NEW YORK (AP) — Peng Shuai got so frustrated with her inability to make a serious run at a major title that she nearly quit the sport in 2006, a thought that crossed her mind only once before — when she had surgery to repair a heart defect at age 12.
Her day finally came Tuesday, when Peng beat 17-year-old Belinda Bencic 6-2, 6-1 in the U.S. Open to earn a spot in a Grand Slam semifinal for the first time in 37 tries. Only five women have participated in more major tournaments before getting to a final four.
“My coach, my parents, they always tell me to try to keep going and never, ever give up,” said the 28-year-old Peng.
Before her run at Flushing Meadows, she had reached the fourth round of a major tournament five times but had never advanced further in a career going back to 2001.
The 39th-ranked Peng becomes the third Chinese player to make a major semifinal after two-time Grand Slam champion Li Na and Zheng Jie, a two-time semifinalist.
Peng has not lost a set and kept up that consistency against Bencic, hitting 24 winners and committing only seven unforced errors. Her young opponent, meanwhile, appeared to become unglued in the muggy, 92-degree heat of Arthur Ashe Stadium.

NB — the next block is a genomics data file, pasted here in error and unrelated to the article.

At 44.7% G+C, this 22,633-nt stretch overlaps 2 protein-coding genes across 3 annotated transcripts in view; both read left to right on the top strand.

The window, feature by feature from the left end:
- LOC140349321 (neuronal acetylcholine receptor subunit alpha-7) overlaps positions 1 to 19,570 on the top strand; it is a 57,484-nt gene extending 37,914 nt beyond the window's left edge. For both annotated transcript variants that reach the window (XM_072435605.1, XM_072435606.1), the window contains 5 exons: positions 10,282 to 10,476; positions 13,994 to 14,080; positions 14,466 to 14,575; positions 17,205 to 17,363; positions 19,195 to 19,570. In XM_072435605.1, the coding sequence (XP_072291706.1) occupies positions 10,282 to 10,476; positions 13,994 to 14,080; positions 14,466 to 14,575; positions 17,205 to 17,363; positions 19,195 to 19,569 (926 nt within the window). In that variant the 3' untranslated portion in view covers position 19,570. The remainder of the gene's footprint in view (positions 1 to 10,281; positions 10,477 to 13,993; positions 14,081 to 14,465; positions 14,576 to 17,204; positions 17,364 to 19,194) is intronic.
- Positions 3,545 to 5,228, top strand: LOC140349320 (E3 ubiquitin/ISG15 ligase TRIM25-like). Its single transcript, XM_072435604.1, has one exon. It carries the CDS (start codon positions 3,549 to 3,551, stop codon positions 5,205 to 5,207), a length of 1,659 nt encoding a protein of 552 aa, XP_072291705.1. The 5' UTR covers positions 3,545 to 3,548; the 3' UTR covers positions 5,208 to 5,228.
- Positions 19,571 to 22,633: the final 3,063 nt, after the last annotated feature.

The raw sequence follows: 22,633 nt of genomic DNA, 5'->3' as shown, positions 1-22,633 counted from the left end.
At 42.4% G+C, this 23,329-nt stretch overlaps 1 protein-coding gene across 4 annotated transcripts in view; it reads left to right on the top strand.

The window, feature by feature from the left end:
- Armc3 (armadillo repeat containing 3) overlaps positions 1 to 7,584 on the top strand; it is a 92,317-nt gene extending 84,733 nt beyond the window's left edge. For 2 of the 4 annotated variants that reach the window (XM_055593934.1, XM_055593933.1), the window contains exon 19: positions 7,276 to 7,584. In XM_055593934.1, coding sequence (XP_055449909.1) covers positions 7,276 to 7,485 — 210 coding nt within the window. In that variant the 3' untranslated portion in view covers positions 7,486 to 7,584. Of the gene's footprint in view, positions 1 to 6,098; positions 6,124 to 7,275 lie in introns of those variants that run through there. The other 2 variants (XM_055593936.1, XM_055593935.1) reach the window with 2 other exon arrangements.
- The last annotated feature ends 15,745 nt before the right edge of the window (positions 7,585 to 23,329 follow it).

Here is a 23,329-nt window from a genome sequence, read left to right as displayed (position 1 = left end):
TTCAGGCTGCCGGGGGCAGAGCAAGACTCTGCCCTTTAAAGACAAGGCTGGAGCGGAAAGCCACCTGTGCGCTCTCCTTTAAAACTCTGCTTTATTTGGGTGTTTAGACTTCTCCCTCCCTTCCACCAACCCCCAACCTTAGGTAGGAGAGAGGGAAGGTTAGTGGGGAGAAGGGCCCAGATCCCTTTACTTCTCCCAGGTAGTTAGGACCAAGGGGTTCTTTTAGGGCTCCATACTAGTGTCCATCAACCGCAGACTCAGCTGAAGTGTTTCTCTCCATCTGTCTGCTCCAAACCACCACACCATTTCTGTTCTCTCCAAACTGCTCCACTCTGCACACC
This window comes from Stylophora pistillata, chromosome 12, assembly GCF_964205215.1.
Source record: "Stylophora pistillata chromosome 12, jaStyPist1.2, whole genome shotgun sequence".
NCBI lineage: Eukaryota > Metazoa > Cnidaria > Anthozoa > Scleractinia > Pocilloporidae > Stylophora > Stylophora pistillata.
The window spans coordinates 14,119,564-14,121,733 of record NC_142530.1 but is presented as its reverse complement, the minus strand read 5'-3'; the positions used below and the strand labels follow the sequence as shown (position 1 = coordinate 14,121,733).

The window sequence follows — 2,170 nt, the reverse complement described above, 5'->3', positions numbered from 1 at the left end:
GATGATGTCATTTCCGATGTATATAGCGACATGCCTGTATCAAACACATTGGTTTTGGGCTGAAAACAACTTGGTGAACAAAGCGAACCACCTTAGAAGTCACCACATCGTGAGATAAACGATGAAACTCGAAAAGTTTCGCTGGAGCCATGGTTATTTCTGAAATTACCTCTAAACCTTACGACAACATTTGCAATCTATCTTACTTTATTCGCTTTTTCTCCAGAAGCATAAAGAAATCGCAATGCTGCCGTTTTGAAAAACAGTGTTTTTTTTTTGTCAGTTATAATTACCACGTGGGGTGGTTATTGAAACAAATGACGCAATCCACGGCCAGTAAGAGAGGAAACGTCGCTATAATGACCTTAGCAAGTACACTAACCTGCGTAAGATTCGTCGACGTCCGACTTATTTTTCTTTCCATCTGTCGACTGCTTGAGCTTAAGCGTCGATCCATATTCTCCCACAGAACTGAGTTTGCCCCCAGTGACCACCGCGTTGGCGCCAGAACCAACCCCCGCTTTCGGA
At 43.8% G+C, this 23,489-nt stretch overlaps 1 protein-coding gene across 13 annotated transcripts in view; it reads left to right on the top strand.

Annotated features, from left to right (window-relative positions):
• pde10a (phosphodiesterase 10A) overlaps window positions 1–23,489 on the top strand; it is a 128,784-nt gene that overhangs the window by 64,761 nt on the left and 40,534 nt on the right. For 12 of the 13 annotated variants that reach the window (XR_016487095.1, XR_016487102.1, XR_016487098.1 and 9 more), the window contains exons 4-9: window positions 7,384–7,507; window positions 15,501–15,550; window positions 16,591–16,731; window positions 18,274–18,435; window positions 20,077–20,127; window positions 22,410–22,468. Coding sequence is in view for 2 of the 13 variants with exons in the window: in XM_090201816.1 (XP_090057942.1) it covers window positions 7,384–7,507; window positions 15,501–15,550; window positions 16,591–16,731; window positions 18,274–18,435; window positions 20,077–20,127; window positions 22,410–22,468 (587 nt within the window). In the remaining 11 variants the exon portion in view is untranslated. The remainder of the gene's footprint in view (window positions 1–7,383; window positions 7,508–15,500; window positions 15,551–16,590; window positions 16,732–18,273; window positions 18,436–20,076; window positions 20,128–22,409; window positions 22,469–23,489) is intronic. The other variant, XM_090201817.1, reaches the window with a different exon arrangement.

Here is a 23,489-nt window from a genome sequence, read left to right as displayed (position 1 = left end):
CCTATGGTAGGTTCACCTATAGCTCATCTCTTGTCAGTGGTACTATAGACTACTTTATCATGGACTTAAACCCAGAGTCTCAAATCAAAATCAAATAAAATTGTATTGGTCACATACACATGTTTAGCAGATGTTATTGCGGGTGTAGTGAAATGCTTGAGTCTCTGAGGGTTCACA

The 58th-ranked Bencic was the youngest quarterfinalist at Flushing Meadows since her mentor, Martina Hingis, won the title at 16 in 1997. Bencic is coached by Hingis’ mother, Melanie Molitor.
The Swiss teen was issued a code violation for receiving help from her box while down 2-0 in the second set.
“It’s 6-2, 2-0 and you’re giving me a code violation?” Bencic yelled at the chair umpire.
She went on to lose that game to go down 3-0.
“It was a little bit tough,” Bencic said later, “but I think it was (an) awesome tournament for me.”
Peng next plays 10th-seeded Caroline Wozniacki, a 6-0, 6-1 winner against 13th-seeded Sara Errani in Tuesday’s last match.
The soft-spoken Peng explained that doctors at one point suggested she should quit the game after heart surgery as a 12-year-old, and she later considered quitting on her own in 2006 after injuries and bad results caused her ranking to slip. She persevered and came back to make three Grand Slam fourth-round appearances in 2011, helping her reach a career-high ranking that year of No. 14. Playing mostly with partner Hsieh Su-Wei, Peng reached the No. 1 ranking in doubles this year.
Asked to explain why she is doing so well at the U.S. Open now, after so many years of falling short, Peng was at a loss.
“Maybe this time I find a way,” she said, “or I catch the right time.”
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